Effect of gender and clinical-financial vulnerability on mental distress due to COVID-19

Abstract

The COVID-19 pandemic has had an enormous impact on people’s mental health. This study examines whether gender influences the mental distress in people from at-risk populations (clinically high risk and financially vulnerable). A cross-sectional survey was administered between the 23rd and 28th of April 2020 to 15,691 individuals from 32,596 households in the UK. Our findings confirmed that individuals who are clinically high risk or financially vulnerable or a combination of both experience significantly higher levels of mental distress. Additionally, we also found that females experienced higher levels of mental distress than males across various categories.

Introduction

This COVID-19 pandemic has considerably increased global mental health issues (Druss 2020; Holmes et al. 2020; Li et al. 2020, b; Nanjundaswamy et al. 2020; Yao et al. 2020). Overall mental distress is further exacerbated by the emphasis on social distancing, and the shutdown of usual day-to-day functioning. For instance, the prevalence of mental distress was 27.3% in April 2020 compared to 18.9% in 2018–2019 (Pierce et al. 2020; Galea et al. 2020). While COVID-19 affects the entire population, fatal outcomes are seen in certain subgroups like the elderly and those with existing medical conditions.

Additionally, many individuals are now having to deal with precarious financial conditions, due to reduced hours at work, or being laid off, or due to their employers not faring well in this new climate. Put together, individuals who are at clinically high risk and financially vulnerable are likely to experience elevated mental distress compared to the general population. However, the modulating effect of gender on subjective mental distress is not well examined. Therefore, we examined whether the subjective mental distress in these at-risk populations (clinically high risk and financially vulnerable) is influenced by the gender of an individual.

Measures

We used a publicly available database by the Institute for Social and Economic Research, UK, between April 23, 2020, and April 28, 2020. The data was collected by the Institute for Social and Economic Research, after obtaining institutional approval from the University of Essex. We did not need to obtain additional approval in order to analyze or use the data. The Understanding Society COVID-19 survey (Institute for Social and Economic Research 2020) sampling frame included participants from probability samples of postal addresses throughout the UK. The survey was administered to 32,596 individuals, and the final usable sample of 15,691 individuals indicated a 48.13% response rate.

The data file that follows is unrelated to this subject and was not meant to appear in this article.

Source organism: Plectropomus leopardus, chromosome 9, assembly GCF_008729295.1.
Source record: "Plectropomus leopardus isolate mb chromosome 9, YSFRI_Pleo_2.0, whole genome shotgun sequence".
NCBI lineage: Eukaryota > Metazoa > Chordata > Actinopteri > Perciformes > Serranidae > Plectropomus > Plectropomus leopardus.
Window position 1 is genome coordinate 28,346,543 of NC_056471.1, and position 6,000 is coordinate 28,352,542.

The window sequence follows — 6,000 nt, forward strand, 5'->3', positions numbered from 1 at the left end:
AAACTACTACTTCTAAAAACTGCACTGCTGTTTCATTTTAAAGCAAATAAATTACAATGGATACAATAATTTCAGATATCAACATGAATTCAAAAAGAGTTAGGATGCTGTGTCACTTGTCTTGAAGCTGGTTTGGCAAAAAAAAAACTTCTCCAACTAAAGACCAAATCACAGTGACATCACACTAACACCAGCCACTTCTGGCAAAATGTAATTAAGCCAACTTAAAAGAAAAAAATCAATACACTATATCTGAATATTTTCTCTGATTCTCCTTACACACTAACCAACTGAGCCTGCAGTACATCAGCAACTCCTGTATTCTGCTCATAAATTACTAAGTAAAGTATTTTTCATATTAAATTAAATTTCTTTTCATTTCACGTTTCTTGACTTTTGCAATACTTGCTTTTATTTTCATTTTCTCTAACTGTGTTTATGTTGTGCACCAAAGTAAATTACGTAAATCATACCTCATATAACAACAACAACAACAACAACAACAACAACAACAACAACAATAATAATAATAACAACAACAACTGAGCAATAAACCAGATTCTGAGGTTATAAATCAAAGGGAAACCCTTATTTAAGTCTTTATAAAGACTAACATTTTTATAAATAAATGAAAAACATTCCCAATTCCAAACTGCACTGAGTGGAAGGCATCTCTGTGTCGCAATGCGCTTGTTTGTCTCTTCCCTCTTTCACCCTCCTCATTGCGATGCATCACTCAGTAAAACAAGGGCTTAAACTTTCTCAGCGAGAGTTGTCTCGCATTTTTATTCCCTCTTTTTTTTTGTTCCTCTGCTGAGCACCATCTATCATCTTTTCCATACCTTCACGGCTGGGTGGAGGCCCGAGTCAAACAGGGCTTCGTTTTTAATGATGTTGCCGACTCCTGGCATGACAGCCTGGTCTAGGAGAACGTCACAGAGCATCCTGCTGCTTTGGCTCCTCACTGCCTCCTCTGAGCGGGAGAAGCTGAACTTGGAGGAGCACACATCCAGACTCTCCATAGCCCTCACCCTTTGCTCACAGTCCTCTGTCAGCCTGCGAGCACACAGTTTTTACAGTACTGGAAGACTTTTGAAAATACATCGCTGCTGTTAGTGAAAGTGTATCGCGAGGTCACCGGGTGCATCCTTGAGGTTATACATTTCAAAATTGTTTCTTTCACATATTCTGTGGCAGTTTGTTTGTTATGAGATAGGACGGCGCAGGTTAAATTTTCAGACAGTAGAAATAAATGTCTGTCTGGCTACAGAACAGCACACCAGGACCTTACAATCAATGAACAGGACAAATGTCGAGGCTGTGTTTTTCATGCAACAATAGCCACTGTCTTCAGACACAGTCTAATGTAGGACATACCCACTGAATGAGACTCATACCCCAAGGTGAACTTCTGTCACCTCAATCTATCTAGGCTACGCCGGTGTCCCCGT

After data cleaning, the sample used for analysis comprised 15,691 individuals (58.4% females). The mental distress variable was derived from the responses to the 12-item general health questionnaire (GHQ-12). GHQ-12 has a range of 1–36 with higher scores indicating greater mental distress. Additionally, we obtained data on financial vulnerability through a question on the survey that assessed how financially vulnerable the respondents thought they were. These responses were categorized as very low levels of vulnerability, low levels of vulnerability, medium levels of vulnerability, high levels of vulnerability, and extreme levels of vulnerability. This measure was anchored and correlated with other measures such as income and employment.

Similarly, we obtained data on whether respondents were clinically at high risk from COVID-19 through a single-item question that asked respondents if they were clinically at high risk. This measure was anchored and correlated with other measures such as age and comorbidities. The data was obtained from the UK Data Service on June 9, 2020, and the intercorrelation and multivariate regression analysis was conducted using SPSS version 26. Our main dependent variable was mental distress as assessed by scores on the GHQ-12, while our independent variables were financial vulnerability and clinical vulnerability and gender.

We first did a univariate analysis to examine the data and, only after that, did our multivariate analyses. Our univariate analyses revealed that none of the variables in our univariate (i.e., those that were entered in the multivariate model) explained a large amount of variance, as when compared to the multivariate model.

Results